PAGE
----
Behaving Optimistically: How The (Un)Desirability Of An Outcome Can Bias People's Preparations For It

ASU Author/Contributor (non-ASU co-authors, if there are any, appear on document)
Andrew Smith Ph.D, Associate Professor (Creator)
Appalachian State University (ASU )
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Abstract: Past research on the desirability bias and on bracing for bad news has focused on the potential influence of outcome desirability on people's stated expectations. The present studies examined its influence on behavior—that is, what is done in anticipation of, or preparation for, an uncertain outcome. In five studies, the desirability of possible outcomes for an event, which was uncertain and uncontrollable by the participant, was manipulated, and preparation behavior was measured. Study 1 used a hypothetical-events paradigm. Studies 2 and 3 involved a computer activity in which behavior was tracked on a trial-by-trial basis. In Studies 4 and 5, the uncertain event was the ending of a videotaped basketball game. Rather than exhibiting bracing or a reluctance to tempt fate, participants tended to behave in a manner consistent with an optimistic desirability bias. In a subset of studies, predictions and likelihood judgments were also solicited; the differential effects of outcome desirability on these measures are discussed.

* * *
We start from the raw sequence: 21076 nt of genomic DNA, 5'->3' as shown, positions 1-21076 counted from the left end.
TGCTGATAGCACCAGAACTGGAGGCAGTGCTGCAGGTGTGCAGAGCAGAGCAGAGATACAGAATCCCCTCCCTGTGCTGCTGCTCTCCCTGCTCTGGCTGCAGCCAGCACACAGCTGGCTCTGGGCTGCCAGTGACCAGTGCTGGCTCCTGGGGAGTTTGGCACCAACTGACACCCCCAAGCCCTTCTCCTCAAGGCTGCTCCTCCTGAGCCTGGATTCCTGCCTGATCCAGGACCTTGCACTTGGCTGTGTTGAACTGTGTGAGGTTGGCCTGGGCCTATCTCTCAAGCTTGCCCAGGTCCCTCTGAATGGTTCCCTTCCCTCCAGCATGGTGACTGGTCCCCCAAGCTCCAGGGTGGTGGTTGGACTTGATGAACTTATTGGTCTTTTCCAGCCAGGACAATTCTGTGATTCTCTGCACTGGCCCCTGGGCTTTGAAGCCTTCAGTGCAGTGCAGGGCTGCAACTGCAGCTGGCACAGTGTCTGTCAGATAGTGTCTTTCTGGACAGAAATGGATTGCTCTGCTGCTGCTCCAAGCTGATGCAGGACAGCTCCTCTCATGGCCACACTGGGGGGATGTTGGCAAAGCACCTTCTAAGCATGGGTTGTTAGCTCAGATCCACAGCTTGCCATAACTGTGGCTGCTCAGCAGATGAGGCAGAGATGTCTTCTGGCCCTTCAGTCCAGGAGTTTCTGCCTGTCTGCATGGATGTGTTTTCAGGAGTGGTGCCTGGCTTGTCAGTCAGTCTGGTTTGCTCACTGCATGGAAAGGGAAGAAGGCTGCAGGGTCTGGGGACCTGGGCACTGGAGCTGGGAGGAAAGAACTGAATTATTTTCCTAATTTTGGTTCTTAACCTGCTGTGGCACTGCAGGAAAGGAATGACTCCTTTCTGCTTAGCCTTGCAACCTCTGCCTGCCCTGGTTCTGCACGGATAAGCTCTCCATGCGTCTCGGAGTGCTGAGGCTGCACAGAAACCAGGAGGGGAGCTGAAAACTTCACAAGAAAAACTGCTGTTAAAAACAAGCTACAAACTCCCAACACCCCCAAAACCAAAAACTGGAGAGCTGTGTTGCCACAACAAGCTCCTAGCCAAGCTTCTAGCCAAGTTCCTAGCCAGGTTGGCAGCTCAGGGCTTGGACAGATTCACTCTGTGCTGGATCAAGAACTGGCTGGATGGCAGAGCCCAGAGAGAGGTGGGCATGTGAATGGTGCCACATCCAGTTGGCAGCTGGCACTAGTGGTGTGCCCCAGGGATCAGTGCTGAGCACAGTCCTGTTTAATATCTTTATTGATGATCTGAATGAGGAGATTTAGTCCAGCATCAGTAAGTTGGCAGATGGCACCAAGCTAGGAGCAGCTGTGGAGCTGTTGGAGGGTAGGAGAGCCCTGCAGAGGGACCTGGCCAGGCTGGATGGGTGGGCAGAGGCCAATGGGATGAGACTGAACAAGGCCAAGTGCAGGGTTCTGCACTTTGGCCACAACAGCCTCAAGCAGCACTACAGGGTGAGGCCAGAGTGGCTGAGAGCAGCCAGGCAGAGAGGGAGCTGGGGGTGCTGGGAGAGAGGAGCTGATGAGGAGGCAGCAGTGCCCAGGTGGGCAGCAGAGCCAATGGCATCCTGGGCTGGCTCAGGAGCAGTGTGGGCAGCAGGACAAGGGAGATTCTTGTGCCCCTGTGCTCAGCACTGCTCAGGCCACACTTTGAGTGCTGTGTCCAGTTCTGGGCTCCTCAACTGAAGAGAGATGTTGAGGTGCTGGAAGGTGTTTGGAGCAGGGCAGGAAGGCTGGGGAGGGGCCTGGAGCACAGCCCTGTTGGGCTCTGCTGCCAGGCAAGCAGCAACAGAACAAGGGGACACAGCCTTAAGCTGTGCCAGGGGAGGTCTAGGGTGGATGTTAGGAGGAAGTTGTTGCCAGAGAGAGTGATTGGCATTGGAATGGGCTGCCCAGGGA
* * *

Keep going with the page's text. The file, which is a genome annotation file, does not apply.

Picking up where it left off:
Additional Information

Stuart, J. O. R., Windschitl, P. D., Smith, A. R., and Scherer, A. M. (2017). Behaving Optimistically: How the (Un)Desirability of an Outcome Can Bias People's Preparations for It. J. Behav. Dec. Making, 30: 54– 69. doi: 10.1002/bdm.1918. Publisher version of record available at:
Language: English
Date: 2015
desirability bias, wishful thinking, optimism bias, preparedness, readiness, decision making, risk

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